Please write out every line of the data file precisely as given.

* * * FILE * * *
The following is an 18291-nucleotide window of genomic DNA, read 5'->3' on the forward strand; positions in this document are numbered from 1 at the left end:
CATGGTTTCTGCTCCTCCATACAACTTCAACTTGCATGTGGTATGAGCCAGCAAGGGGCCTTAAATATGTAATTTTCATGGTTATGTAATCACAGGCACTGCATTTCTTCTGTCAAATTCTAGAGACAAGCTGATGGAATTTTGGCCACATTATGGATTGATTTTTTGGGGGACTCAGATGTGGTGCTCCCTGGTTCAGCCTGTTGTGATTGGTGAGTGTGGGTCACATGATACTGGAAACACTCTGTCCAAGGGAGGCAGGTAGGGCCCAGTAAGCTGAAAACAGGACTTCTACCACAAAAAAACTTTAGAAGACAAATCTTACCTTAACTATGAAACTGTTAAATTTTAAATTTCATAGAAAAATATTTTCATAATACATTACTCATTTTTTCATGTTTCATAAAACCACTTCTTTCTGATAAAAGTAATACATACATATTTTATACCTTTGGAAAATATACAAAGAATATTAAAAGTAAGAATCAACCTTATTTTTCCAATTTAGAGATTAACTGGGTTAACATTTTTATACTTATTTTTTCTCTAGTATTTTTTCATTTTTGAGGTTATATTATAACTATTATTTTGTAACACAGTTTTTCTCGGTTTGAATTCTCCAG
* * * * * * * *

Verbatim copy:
The following is an 18291-nucleotide window of genomic DNA, read 5'->3' on the forward strand; positions in this document are numbered from 1 at the left end:
CATGGTTTCTGCTCCTCCATACAACTTCAACTTGCATGTGGTATGAGCCAGCAAGGGGCCTTAAATATGTAATTTTCATGGTTATGTAATCACAGGCACTGCATTTCTTCTGTCAAATTCTAGAGACAAGCTGATGGAATTTTGGCCACATTATGGATTGATTTTTTGGGGGACTCAGATGTGGTGCTCCCTGGTTCAGCCTGTTGTGATTGGTGAGTGTGGGTCACATGATACTGGAAACACTCTGTCCAAGGGAGGCAGGTAGGGCCCAGTAAGCTGAAAACAGGACTTCTACCACAAAAAAACTTTAGAAGACAAATCTTACCTTAACTATGAAACTGTTAAATTTTAAATTTCATAGAAAAATATTTTCATAATACATTACTCATTTTTTCATGTTTCATAAAACCACTTCTTTCTGATAAAAGTAATACATACATATTTTATACCTTTGGAAAATATACAAAGAATATTAAAAGTAAGAATCAACCTTATTTTTCCAATTTAGAGATTAACTGGGTTAACATTTTTATACTTATTTTTTCTCTAGTATTTTTTCATTTTTGAGGTTATATTATAACTATTATTTTGTAACACAGTTTTTCTCGGTTTGAATTCTCCAG